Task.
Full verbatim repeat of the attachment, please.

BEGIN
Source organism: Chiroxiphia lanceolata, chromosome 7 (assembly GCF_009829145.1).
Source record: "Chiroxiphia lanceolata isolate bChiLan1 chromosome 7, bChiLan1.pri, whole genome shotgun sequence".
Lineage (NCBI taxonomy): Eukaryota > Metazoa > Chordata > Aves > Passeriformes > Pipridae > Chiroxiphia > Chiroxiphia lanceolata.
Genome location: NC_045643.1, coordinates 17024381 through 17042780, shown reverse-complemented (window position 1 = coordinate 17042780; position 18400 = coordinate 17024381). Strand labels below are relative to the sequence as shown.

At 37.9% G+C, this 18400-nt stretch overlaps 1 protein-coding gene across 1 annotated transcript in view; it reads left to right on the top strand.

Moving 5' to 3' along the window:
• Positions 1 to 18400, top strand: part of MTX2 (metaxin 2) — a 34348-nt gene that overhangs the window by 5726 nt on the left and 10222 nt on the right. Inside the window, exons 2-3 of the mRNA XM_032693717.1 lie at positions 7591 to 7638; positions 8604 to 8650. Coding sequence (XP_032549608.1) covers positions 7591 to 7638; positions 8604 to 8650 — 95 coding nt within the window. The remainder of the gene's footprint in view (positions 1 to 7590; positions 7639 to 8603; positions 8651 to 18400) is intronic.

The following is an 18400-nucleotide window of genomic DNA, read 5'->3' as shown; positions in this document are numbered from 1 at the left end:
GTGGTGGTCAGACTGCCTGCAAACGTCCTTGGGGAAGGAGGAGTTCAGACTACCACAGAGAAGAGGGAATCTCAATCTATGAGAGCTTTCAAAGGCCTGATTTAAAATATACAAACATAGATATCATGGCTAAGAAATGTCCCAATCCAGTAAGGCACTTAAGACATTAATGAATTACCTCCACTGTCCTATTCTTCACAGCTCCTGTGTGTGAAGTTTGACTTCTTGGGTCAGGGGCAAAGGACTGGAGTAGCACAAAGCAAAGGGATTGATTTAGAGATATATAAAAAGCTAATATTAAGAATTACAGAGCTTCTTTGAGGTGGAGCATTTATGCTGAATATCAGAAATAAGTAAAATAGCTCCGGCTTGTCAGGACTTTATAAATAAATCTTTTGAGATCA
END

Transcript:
Source organism: Chiroxiphia lanceolata, chromosome 7 (assembly GCF_009829145.1).
Source record: "Chiroxiphia lanceolata isolate bChiLan1 chromosome 7, bChiLan1.pri, whole genome shotgun sequence".
Lineage (NCBI taxonomy): Eukaryota > Metazoa > Chordata > Aves > Passeriformes > Pipridae > Chiroxiphia > Chiroxiphia lanceolata.
Genome location: NC_045643.1, coordinates 17024381 through 17042780, shown reverse-complemented (window position 1 = coordinate 17042780; position 18400 = coordinate 17024381). Strand labels below are relative to the sequence as shown.

At 37.9% G+C, this 18400-nt stretch overlaps 1 protein-coding gene across 1 annotated transcript in view; it reads left to right on the top strand.

Moving 5' to 3' along the window:
• Positions 1 to 18400, top strand: part of MTX2 (metaxin 2) — a 34348-nt gene that overhangs the window by 5726 nt on the left and 10222 nt on the right. Inside the window, exons 2-3 of the mRNA XM_032693717.1 lie at positions 7591 to 7638; positions 8604 to 8650. Coding sequence (XP_032549608.1) covers positions 7591 to 7638; positions 8604 to 8650 — 95 coding nt within the window. The remainder of the gene's footprint in view (positions 1 to 7590; positions 7639 to 8603; positions 8651 to 18400) is intronic.

The following is an 18400-nucleotide window of genomic DNA, read 5'->3' as shown; positions in this document are numbered from 1 at the left end:
GTGGTGGTCAGACTGCCTGCAAACGTCCTTGGGGAAGGAGGAGTTCAGACTACCACAGAGAAGAGGGAATCTCAATCTATGAGAGCTTTCAAAGGCCTGATTTAAAATATACAAACATAGATATCATGGCTAAGAAATGTCCCAATCCAGTAAGGCACTTAAGACATTAATGAATTACCTCCACTGTCCTATTCTTCACAGCTCCTGTGTGTGAAGTTTGACTTCTTGGGTCAGGGGCAAAGGACTGGAGTAGCACAAAGCAAAGGGATTGATTTAGAGATATATAAAAAGCTAATATTAAGAATTACAGAGCTTCTTTGAGGTGGAGCATTTATGCTGAATATCAGAAATAAGTAAAATAGCTCCGGCTTGTCAGGACTTTATAAATAAATCTTTTGAGATCA